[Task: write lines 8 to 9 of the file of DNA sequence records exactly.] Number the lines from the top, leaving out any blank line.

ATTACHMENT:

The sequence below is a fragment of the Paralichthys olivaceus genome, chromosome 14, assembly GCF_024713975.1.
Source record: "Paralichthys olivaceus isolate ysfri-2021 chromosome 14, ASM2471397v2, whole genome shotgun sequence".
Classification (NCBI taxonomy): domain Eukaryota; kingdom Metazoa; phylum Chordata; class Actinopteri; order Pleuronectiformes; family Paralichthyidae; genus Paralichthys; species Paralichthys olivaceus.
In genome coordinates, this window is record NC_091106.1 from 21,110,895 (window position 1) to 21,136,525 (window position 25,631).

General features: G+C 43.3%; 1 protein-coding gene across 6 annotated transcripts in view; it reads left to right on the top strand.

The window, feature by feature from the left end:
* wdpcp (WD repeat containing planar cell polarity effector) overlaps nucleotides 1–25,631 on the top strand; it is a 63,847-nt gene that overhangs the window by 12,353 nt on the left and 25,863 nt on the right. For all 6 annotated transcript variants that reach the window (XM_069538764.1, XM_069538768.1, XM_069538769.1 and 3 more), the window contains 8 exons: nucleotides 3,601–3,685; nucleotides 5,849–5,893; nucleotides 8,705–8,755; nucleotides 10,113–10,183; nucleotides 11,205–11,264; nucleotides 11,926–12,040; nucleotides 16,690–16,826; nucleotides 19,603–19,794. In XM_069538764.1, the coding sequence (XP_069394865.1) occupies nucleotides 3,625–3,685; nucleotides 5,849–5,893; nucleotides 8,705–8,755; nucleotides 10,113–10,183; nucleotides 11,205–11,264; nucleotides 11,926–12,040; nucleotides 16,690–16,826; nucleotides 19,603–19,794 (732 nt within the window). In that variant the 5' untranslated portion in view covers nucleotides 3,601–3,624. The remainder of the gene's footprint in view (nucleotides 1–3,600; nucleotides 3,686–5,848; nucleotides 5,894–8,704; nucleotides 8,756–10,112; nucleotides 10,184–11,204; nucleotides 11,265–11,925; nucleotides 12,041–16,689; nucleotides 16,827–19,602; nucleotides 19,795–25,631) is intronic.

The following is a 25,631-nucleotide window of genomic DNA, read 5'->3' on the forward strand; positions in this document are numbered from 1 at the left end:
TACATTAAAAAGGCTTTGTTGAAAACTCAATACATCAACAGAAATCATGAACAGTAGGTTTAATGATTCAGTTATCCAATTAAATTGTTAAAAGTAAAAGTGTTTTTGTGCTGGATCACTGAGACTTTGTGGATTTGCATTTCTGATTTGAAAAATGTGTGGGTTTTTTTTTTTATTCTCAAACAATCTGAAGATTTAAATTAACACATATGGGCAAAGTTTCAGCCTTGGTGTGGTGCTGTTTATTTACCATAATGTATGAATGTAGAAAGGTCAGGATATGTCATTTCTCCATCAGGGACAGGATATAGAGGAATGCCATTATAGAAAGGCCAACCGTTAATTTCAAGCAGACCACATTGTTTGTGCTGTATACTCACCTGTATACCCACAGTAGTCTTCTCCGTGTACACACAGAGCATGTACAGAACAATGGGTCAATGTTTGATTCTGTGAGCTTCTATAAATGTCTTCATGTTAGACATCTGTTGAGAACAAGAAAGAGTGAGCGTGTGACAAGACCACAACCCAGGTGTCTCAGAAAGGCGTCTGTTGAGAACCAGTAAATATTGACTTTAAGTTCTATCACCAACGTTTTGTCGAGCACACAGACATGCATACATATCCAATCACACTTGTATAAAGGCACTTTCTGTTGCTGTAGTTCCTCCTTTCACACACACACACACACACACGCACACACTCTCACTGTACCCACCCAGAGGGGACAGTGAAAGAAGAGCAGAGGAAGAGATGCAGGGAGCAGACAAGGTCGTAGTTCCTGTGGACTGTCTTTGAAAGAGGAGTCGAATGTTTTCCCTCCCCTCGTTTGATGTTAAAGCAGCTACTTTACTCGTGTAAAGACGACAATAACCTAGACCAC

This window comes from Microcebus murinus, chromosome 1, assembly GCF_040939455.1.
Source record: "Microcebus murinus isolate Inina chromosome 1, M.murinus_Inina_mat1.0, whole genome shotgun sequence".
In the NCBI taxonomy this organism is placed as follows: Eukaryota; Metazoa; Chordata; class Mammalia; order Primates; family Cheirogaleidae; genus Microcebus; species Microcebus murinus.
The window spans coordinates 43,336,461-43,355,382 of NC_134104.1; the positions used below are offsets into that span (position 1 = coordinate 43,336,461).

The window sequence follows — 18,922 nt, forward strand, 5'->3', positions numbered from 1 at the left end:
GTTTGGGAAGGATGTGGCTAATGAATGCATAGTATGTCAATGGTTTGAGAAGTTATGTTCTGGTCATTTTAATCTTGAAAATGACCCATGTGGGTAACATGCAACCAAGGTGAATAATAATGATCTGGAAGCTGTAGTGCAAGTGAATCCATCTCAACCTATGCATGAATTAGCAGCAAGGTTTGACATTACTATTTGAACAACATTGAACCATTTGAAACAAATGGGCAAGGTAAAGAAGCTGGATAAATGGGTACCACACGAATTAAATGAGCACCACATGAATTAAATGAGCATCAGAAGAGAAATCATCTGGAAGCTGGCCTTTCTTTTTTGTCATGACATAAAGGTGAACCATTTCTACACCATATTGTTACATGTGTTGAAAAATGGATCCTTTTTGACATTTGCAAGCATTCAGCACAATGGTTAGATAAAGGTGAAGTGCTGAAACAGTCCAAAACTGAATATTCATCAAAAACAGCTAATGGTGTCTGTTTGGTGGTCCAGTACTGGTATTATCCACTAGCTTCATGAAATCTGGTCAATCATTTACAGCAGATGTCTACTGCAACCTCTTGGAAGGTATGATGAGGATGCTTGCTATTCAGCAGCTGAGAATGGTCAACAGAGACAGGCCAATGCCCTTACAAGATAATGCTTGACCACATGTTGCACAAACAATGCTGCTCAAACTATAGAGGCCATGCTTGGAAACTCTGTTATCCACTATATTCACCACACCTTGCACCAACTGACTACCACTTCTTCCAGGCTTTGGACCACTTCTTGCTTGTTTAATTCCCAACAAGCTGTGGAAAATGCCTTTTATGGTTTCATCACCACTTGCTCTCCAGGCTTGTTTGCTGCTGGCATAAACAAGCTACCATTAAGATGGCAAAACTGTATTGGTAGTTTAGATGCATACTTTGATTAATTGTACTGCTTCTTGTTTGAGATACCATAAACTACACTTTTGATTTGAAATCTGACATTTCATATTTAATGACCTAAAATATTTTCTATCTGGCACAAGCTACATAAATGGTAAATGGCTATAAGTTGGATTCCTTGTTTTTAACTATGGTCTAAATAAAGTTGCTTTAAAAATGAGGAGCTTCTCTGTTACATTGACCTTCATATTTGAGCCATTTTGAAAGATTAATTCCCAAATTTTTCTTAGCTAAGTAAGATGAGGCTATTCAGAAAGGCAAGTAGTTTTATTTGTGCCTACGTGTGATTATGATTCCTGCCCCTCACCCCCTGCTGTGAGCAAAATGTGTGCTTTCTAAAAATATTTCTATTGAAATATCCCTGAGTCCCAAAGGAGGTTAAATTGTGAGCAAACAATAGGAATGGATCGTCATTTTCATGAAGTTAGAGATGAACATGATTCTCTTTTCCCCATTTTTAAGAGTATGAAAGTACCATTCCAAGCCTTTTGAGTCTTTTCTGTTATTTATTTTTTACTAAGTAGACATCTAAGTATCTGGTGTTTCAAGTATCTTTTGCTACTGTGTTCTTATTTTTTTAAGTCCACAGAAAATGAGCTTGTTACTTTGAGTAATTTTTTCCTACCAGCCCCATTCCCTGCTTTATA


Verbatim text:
The following is a 25,631-nucleotide window of genomic DNA, read 5'->3' on the forward strand; positions in this document are numbered from 1 at the left end:
TACATTAAAAAGGCTTTGTTGAAAACTCAATACATCAACAGAAATCATGAACAGTAGGTTTAATGATTCAGTTATCCAATTAAATTGTTAAAAGTAAAAGTGTTTTTGTGCTGGATCACTGAGACTTTGTGGATTTGCATTTCTGATTTGAAAAATGTGTGGGTTTTTTTTTTTATTCTCAAACAATCTGAAGATTTAAATTAACACATATGGGCAAAGTTTCAGCCTTGGTGTGGTGCTGTTTATTTACCATAATGTATGAATGTAGAAAGGTCAGGATATGTCATTTCTCCATCAGGGACAGGATATAGAGGAATGCCATTATAGAAAGGCCAACCGTTAATTTCAAGCAGACCACATTGTTTGTGCTGTATACTCACCTGTATACCCACAGTAGTCTTCTCCGTGTACACACAGAGCATGTACAGAACAATGGGTCAATGTTTGATTCTGTGAGCTTCTATAAATGTCTTCATGTTAGACATCTGTTGAGAACAAGAAAGAGTGAGCGTGTGACAAGACCACAACCCAGGTGTCTCAGAAAGGCGTCTGTTGAGAACCAGTAAATATTGACTTTAAGTTCTATCACCAACGTTTTGTCGAGCACACAGACATGCATACATATCCAATCACACTTGTATAAAGGCACTTTCTGTTGCTGTAGTTCCTCCTTTCACACACACACACACACACACGCACACACTCTCACTGTACCCACCCAGAGGGGACAGTGAAAGAAGAGCAGAGGAAGAGATGCAGGGAGCAGACAAGGTCGTAGTTCCTGTGGACTGTCTTTGAAAGAGGAGTCGAATGTTTTCCCTCCCCTCGTTTGATGTTAAAGCAGCTACTTTACTCGTGTAAAGACGACAATAACCTAGACCAC